Thursday, May 24, 2012

The Happiest Baby on the Block by Harvey Karp

With the impending birth of my son (due in a mere 3 days!), I am open to suggestions on what child rearing methods are effective for a happy baby. I'm pretty sure my "figure it out as I go, trial and error" method could use some fine-tuning. Luckily (?) for me, there is no shortage of "experts" out there offering their advice and opinions on the subject. From popular books like Baby Wise (which I haven't read but keep hearing about), to Time magazine's provocative issue on breastfeeding, to not-so celebrity endorsements of attachment parenting, there is a wide spectrum of advice and views on parenting. Dr. Karp's book addresses the specific issue of how to calm a crying child. (I guess there are more productive methods than pleading, begging, crying myself, and bribery.)

Dr. Karp's method is the "cuddle cure." This consists of 5 steps to calming a child who can't be calmed with basic methods like feeding, rocking, and well, whatever else people do to calm crying children. The five steps to the "cure" are swaddling, side/stomach position, shushing, swinging, and sucking. In addition to explaining each step in full detail, Dr. Karp talks about why each step is important. He discusses the idea of a "fourth trimester" and focuses on a child's first three months when using his method. His theory is that children are born a trimester too early and each of his 5 steps helps recreate the sensation of being in the womb. He gives examples of why each step is important and effective, using lessons from other cultures and history to back up his points. Speaking of children being born too early, does it annoy anyone else that other mammals are born with the ability to walk, climb, and do other really useful things, while children are completely helpless for YEARS? And kids need all kinds of crap...their own strollers, seats, food, and on and on and on. But I digress.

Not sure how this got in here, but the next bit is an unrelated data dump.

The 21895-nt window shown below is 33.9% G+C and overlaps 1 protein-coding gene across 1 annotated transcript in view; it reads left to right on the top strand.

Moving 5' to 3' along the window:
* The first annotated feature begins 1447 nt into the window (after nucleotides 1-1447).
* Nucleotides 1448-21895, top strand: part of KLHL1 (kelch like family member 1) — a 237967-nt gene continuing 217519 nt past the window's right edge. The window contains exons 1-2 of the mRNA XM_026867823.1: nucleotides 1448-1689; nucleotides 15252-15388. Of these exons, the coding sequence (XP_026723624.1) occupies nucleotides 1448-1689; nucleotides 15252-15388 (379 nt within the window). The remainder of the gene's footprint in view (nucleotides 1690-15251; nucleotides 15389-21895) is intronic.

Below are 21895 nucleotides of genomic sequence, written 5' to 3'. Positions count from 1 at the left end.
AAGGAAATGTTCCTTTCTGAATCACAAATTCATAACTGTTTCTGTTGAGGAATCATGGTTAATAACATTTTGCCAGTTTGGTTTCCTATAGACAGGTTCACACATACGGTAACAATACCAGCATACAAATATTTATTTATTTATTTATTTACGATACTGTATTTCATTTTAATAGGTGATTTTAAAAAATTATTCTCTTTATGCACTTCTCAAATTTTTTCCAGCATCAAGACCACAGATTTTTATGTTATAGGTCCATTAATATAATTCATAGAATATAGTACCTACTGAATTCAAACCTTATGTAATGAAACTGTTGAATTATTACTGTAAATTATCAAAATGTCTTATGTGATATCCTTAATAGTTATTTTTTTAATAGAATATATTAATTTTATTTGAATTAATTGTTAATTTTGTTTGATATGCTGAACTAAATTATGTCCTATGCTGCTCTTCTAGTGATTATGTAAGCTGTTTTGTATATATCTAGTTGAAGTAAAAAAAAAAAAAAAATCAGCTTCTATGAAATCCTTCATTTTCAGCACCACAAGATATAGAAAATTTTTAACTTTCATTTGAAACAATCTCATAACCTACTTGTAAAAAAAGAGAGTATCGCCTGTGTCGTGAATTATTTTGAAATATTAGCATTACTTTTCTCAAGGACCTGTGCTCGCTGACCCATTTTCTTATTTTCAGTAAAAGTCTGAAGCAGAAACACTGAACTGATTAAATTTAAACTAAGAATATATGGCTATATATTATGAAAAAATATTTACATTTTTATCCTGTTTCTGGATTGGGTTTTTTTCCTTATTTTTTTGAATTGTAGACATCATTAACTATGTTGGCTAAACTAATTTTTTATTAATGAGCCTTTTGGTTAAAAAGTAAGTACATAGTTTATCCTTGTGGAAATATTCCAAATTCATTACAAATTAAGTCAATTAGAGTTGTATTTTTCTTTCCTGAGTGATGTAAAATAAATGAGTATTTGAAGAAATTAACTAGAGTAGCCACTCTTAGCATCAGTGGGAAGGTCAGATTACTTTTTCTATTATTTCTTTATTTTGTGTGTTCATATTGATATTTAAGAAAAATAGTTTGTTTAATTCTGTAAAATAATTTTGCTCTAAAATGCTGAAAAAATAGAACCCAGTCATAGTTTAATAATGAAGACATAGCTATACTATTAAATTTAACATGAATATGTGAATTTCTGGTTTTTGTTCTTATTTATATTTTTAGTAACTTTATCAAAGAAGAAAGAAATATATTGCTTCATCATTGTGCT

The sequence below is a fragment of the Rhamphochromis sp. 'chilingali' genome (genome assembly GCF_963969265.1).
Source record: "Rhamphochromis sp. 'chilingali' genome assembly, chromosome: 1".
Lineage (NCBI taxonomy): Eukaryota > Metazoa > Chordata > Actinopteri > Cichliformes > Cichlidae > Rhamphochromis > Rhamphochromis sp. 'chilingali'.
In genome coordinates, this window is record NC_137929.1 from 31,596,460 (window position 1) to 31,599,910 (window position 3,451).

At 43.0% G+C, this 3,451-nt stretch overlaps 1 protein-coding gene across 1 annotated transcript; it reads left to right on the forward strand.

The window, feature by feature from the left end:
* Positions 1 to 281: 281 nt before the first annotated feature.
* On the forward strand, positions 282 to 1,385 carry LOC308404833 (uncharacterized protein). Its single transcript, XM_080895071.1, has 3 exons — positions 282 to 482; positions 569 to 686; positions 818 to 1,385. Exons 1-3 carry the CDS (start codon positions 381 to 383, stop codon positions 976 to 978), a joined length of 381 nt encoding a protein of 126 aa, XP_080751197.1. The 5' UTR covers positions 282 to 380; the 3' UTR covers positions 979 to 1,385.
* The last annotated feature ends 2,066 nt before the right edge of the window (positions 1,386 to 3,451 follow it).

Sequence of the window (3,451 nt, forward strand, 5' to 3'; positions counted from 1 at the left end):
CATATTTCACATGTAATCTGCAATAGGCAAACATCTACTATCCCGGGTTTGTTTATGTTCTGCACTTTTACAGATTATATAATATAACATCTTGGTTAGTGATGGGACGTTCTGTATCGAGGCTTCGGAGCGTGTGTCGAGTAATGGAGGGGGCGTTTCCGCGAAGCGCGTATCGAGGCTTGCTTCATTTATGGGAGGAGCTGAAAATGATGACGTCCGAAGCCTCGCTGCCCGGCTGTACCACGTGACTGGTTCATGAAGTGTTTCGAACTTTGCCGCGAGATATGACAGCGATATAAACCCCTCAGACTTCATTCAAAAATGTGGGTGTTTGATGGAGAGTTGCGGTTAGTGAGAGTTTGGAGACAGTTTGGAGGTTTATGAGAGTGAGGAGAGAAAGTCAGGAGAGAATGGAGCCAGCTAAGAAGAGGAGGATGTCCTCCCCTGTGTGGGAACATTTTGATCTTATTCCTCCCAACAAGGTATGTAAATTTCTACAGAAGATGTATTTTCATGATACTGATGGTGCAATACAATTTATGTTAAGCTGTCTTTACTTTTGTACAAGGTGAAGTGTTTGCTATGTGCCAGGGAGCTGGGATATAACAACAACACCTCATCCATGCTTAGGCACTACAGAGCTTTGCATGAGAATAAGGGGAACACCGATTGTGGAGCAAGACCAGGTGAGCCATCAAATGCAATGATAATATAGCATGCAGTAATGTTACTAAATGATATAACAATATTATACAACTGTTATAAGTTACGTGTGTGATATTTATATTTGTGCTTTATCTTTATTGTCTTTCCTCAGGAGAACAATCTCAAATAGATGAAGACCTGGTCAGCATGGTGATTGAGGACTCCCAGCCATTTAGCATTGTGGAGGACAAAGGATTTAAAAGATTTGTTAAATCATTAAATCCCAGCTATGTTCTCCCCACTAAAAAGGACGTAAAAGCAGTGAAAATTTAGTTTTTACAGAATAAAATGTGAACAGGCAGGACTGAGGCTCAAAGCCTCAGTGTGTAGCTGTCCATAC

There is no shortage of advice out there on what is effective for taking care of a child, so you can take this book or leave it. But I am an eager proponent of having as many tools in my arsenal as possible. And I feel like his advice made sense and is easy enough to implement. And fortunately for me, it doesn't make me want to throw up in my mouth (thank you, Alicia Silverstone). The best thing about this book, however, is that there are numerous youtube videos of Dr. Karp demonstrating the "cure" on fussy babies. These videos are pretty hilarious and you really get a sense that Dr. Karp is a kind of baby whisperer. They are also a good companion to understanding what he is actually describing in the book. But if you just want to be entertained, they serve that purpose as well.